― for Fred Rexer
I have long believed that love must be pervasive or bogus. The kind of love that generates bereavement must also be permanent. On several occasions I have been cured of living love by dint of its object proving itself unworthy. The rule of “de mortuis nil nisi bonum” ensures that that cannot happen with the object of love gone beyond the pale of all change.
|Χίλων Δαμαγήτου Λακεδαιμόνιος. οὗτος ἐποίησεν ἐλεγεῖα εἰς ἔπη διακόσια, καὶ ἔφασκε πρόνοιαν περὶ τοῦ μέλλοντος λογισμῷ καταληπτὴν εἶναι ἀνδρὸς ἀρετήν. […] φασὶ δ' αὐτὸν καὶ Αἰσώπου πυθέσθαι, ὁ Ζεὺς τί εἴη ποιῶν· τὸν δὲ φάναι, “τὰ μὲν ὑψηλὰ ταπεινοῦν, τὰ δὲ ταπεινὰ ὑψοῦν.” ἐρωτηθεὶς τίνι διαφέρουσιν οἱ πεπαιδευμένοι τῶν ἀπαιδεύτων, ἔφη, “ἐλπίσιν ἀγαθοῖς.” τί δύσκολον, “τὸ τὰ ἀπόρρητα σιωπῆσαι, καὶ σχολὴν εὖ διαθέσθαι, καὶ ἀδικούμενον δύνασθαι φέρειν.” προσέταττε δὲ καὶ ταῦτα· γλώττης κρατεῖν, καὶ μάλιστα ἐν συμποσίῳ. μὴ κακολογεῖν τοὺς πλησίον· εἰ δὲ μή, ἀκούσεσθαι ἐφ' οἷς λυπήσεσθαι. μὴ ἀπειλεῖν μηδενί· γυναικῶδες γάρ. ταχύτερον ἐπὶ τὰς ἀτυχίας τῶν φίλων ἢ ἐπὶ τὰς εὐτυχίας πορεύεσθαι. γάμον εὐτελῆ ποιεῖσθαι. τὸν τεθνηκότα μὴ κακολογεῖν. γῆρας τιμᾶν. φυλάττειν ἑαυτόν. ζημίαν αἱρεῖσθαι μᾶλλον ἢ κέρδος αἰσχρόν· ἡ μὲν γὰρ ἅπαξ ἐλύπησε, τὸ δὲ διὰ παντός. ἀτυχοῦντι μὴ ἐπιγελᾶν. ἰσχυρὸν ὄντα πρᾷον εἶναι, ὅπως οἱ πλησίον αἰδῶνται μᾶλλον ἢ φοβῶνται. μανθάνειν τῆς αὑτοῦ οἰκίας καλῶς προστατεῖν. τὴν γλῶτταν μὴ προτρέχειν τοῦ νοῦ. θυμοῦ κρατεῖν. μαντικὴν μὴ ἐχθαίρειν. μὴ ἐπιθυμεῖν ἀδυνάτων. ἐν ὁδῷ μὴ σπεύδειν. λέγοντα μὴ κινεῖν τὴν χεῖρα· μανικὸν γάρ. νόμοις πείθεσθαι. ἠρεμίᾳ χρῆσθαι.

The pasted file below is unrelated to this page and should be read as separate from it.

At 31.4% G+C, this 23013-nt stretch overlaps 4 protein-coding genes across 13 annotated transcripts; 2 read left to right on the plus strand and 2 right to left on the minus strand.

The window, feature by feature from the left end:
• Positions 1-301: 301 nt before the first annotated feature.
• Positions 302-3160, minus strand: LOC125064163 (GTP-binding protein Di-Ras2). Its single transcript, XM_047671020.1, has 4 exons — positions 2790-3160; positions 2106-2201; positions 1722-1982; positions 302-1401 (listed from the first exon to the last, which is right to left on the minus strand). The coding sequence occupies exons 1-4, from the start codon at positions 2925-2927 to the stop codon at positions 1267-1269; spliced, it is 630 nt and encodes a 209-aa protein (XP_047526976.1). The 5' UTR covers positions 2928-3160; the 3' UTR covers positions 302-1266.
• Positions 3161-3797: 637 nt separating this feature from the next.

— Διογένης Λαέρτιος, Βίοι καὶ γνῶμαι τῶν ἐν φιλοσοφίᾳ εὐδοκιμησάντων, Βιβλίον Α', Χίλων, 68, 69-70, ed. H.S. Long, Oxford 1964
|Chilon was a Lacedaemonian, the son of Damagetus. He composed verses in elegiac metre to the number of two hundred: and it was a saying of his that a foresight of future events, such as could be arrived at by consideration was the virtue of a man. […] They tell a story, also of his having asked Aesop what Jupiter was doing, and that Aesop replied “He is lowering what is high, and exalting what is low.” Being asked in what educated men differed from those who were illiterate, he said, “In good hopes.” Having had the question put to him, What was difficult, he said, “To be silent about secrets; to make good use of one’s leisure, and to be able to submit to injustice.” And besides these three things he added further, “To rule one’s tongue, especially at a banquet, and not to speak ill of one’s neighbours; for if one does so one is sure to hear what one will not like.” He advised, moreover, “To threaten no one; for that is a womanly trick. To be more prompt to go to one’s friends in adversity than in prosperity. To make but a moderate display at one’s marriage. Not to speak evil of the dead. To honour old age. — To keep a watch upon one’s self. — To prefer punishment to disgraceful gain; for the one is painful but once, but the other for one’s whole life. — Not to laugh at a person in misfortune. — If one is strong to be also merciful, so that one’s neighbours may respect one rather than fear one. — To learn how to regulate one’s own house well. — Not to let one’s tongue outrun one’s sense. — To restrain anger. — Not to dislike divination. — Not to desire what is impossible. — Not to make too much haste on one’s road. — When speaking not to gesticulate with the hand; for that is like a madman. — To obey the laws. — To love quiet.”
— Diogenes Laertius, The Lives and Opinions of the Eminent Philosophers, Book I, 68, 69-70, Life of Chilon, translated by C.D. Yonge